Assuming that the conditions leading to the unload cartridge node 244 have not occurred, a node 250 is reached from the second idle loop 240. The node 250 begins the power on sequence to the cartridge 16, and a fourth idle loop 252 is then reached. Several internal loop conditions are present at the fourth idle loop 252. These include a loop condition which occurs so long as a preset timeout for the cartridge to become ready has not elapsed or the eject switch has not been pressed. Another loop condition services supported SCSI commands from the host 24. A third loop condition, passing through a node 254, handles unsupported SCSI commands. The node 254 sets the sense code to "logic unit is becoming ready".

If a timeout occurs for the cartridge to become ready, the fourth idle loop is departed, and a set sense timeout error code node 256 is reached at which a timeout error code is set into the sense register of the interface 30. Program control then passes to a node 258 which withdraws power from the cartridge 16 and imposes e.g. a 15 second wait until the disk stops spinning, etc. If the eject switch is depressed, the node 258 is reached directly from the fourth idle loop 252. If a LOAD command has been sent by the host, a branch is made from the node 258 to the third idle loop 246. If LOAD command has not been asserted, the unload cartridge node 244 is reached from the node 258.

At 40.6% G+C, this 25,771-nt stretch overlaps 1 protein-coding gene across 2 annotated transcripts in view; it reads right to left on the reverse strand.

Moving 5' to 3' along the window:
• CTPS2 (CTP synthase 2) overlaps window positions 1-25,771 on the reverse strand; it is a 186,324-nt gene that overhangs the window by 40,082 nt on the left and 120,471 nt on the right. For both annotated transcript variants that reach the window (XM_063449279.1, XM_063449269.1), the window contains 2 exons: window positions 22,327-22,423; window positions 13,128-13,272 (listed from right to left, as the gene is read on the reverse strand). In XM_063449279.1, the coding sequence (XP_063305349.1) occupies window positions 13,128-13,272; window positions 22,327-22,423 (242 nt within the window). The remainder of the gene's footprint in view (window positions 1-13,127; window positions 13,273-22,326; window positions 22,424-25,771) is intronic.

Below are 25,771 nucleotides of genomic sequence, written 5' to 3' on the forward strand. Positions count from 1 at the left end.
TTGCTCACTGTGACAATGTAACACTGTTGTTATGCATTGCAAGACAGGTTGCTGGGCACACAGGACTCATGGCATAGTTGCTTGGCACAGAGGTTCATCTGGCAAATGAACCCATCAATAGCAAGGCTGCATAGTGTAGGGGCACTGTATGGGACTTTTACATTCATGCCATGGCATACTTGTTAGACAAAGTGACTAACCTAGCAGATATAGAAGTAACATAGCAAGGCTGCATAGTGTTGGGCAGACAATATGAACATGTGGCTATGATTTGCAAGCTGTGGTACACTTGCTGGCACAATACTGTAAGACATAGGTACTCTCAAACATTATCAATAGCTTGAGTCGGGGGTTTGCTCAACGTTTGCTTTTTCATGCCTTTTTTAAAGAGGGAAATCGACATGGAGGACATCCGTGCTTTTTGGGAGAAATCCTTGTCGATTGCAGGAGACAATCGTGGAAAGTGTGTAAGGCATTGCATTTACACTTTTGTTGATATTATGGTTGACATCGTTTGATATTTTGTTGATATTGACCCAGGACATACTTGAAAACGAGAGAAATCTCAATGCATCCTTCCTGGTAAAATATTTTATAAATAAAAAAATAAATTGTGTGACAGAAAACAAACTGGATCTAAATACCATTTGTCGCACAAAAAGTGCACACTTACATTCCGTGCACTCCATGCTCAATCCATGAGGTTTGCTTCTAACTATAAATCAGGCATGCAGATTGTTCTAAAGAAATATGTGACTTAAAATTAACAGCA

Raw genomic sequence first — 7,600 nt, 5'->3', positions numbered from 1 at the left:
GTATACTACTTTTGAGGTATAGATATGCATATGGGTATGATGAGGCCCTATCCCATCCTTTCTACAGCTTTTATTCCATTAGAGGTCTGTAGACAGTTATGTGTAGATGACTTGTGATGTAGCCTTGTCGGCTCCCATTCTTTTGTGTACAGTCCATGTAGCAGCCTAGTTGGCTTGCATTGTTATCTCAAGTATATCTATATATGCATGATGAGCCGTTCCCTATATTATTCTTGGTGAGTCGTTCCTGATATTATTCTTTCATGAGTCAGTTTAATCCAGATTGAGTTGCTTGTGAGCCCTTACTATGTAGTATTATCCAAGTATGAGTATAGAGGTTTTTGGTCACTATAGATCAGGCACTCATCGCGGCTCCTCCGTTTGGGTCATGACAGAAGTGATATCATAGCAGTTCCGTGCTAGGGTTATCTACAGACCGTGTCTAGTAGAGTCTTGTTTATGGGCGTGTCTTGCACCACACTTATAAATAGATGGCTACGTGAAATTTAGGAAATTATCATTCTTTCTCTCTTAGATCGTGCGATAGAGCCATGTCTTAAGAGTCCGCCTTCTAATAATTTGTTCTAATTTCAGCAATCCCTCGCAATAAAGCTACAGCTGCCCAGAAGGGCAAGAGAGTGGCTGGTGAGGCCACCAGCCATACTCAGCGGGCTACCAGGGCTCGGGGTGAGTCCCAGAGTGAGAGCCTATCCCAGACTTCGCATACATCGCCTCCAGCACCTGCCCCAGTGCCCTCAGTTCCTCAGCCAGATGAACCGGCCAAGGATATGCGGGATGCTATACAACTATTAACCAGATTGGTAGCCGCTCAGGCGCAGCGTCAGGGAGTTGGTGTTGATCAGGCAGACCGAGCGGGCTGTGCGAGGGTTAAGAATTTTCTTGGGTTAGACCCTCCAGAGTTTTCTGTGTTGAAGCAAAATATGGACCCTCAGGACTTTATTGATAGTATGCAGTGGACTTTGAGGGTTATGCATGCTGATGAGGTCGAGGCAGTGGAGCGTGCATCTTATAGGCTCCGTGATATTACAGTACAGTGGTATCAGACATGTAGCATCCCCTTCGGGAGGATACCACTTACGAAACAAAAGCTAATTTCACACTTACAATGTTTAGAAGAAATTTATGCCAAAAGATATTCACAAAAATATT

If none of the foregoing conditions are sensed at the fourth idle loop 252, the cartridge 16 is deemed to be ready to assume control of the SCSI bus 14, and a node 260 is reached. At the node 260, a command requesting transfer of SCSI bus control is passed to the base unit 10 from the cartridge 16 via the private bus 15, and the base unit 10 responds by relinquishing SCSI bus control to the cartridge 16. Also, the base unit LED flashing is stopped. A fifth idle loop 262 is then reached. The base unit 10 spends most of its time at the fifth idle loop 262 while the cartridge 16 is loaded and actively present on the SCSI bus 14. While the SCSI interface 30 is not active, the base unit microcontroller 32 remains in communication with the cartridge microcontroller 21 via the special bus 15. Also, the base unit 10 continues to monitor conditions, such as the eject switch. So long as no commands are received from the cartridge 16 or the eject switch is not pushed, an internal loop-around keeps program control of the base unit 10 at the fifth idle node 262.